Think about that for a second: without someone’s assistance, I couldn’t eat, even though food was mere feet away. It was an interesting revelation.

For the first week, friends took turns staying with me because we didn’t trust leaving me alone. Then we had the bad luck of Jerry needing to go away for a trade show. A friend stayed for the first night, then my father came in from out-of-state.

My husband had to take over all of my chores, including cooking. That got interesting.

I couldn’t stand at the sink to brush my teeth. I did it at the dining room table. I also couldn’t throw out my glass of dirty water when I was done, so Jerry had to do it.  Ick.

I couldn’t leave the house without supervision, because of the dangers of going up and down that single stair.

I couldn’t drive.

I couldn’t put on socks.

I couldn’t stand up from overly low chairs.

Or from toilets. We installed risers on ours, which are a great invention. I’m not sure I’m ever taking them off. Why the hell are toilets so short? Who thought bucket height was a good level for toilets now that we aren’t using literal buckets?

Or from a bathtub. We installed a bath bench.

And certainly not from the floor. If I ever slipped, I would most definitely be saying “I’ve fallen and I can’t get up.” Followed, no doubt, by a lot of swearing.  When I was alone I was supposed to always have my phone on me, just in case.  And I had phone numbers of neighbors.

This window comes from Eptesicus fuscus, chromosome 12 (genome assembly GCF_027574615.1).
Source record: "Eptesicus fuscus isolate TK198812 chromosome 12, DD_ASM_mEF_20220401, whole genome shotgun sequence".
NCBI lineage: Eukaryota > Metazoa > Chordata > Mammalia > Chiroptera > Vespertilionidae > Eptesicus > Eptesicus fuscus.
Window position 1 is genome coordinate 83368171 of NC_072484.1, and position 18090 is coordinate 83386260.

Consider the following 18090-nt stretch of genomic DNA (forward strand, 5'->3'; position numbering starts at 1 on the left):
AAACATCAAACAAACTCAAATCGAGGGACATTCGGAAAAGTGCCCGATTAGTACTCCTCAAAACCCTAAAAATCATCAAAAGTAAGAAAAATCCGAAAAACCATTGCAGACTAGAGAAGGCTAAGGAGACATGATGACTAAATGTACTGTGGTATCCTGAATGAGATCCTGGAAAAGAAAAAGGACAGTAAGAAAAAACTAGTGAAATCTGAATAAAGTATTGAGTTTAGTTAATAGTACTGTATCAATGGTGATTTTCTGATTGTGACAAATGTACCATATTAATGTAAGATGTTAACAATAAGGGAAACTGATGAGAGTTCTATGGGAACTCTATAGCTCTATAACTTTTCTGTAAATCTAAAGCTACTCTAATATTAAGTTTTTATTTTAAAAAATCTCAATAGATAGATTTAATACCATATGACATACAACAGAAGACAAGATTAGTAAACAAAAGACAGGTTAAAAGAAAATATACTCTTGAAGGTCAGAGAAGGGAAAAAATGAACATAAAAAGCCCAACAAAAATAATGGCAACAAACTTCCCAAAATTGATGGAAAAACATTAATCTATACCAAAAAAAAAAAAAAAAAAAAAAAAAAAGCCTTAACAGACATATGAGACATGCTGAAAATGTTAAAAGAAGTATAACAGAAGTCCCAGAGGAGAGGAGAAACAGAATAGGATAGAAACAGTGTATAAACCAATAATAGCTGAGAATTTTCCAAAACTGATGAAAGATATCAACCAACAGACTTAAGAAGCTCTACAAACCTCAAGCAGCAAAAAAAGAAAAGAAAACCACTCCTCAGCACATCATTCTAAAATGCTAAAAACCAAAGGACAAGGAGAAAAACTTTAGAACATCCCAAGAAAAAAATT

Without friends and family, I have absolutely no idea how I would have coped. Absolutely none. If you don’t think I have thanked you enough, consider this another thank you.

Where Did the Time Go?

At least I’ll have lots of time to write, I thought. I’d get more freelance work, I’d write a bunch of blog posts, so on and so forth. In fact, I got almost nothing done.

Turns out, healing is really hard work. I was sleeping 12 hours a day and was often still tired when awake. (I also lost 6 pounds in five weeks, even though I was barely moving, much less exercising.) My concentration was shot. It was laborious to complete the few professional commitments I already had. On top of which, I just couldn’t sit in the chair in the study for long periods of time. It wasn’t acutely uncomfortable, but something about it just didn’t work.

So I was left with watching TV. I would have re-watched Farscape (again) except I couldn’t change DVDs in the player. I couldn’t even reach where it normally rests. I was desperate enough I tried watching The Last Airbender (although I only made it about 20 minutes) and The Avengers (no, not the superhero movie. That movie). I looked forward to when my daily dose of Law & Order: SVU re-runs played.

Thank goodness I don’t hold a traditional job. There’s no way I would have been able to perform it, even if it was a desk job.

Where I Am Now

After five weeks with the walker, I was able to graduate to a cane, and after a couple more days, I was allowed to move freely if able. In truth, I ended up using the cane for about three weeks to varying degrees.

A couple weeks ago was GenCon. That’s a ton of walking in comparison to just puttering around the house. I did pretty good Thursday and Friday, but by Saturday evening it started to wear, and by Sunday I knew I was done. Then I had to deal with the consequences for the next week.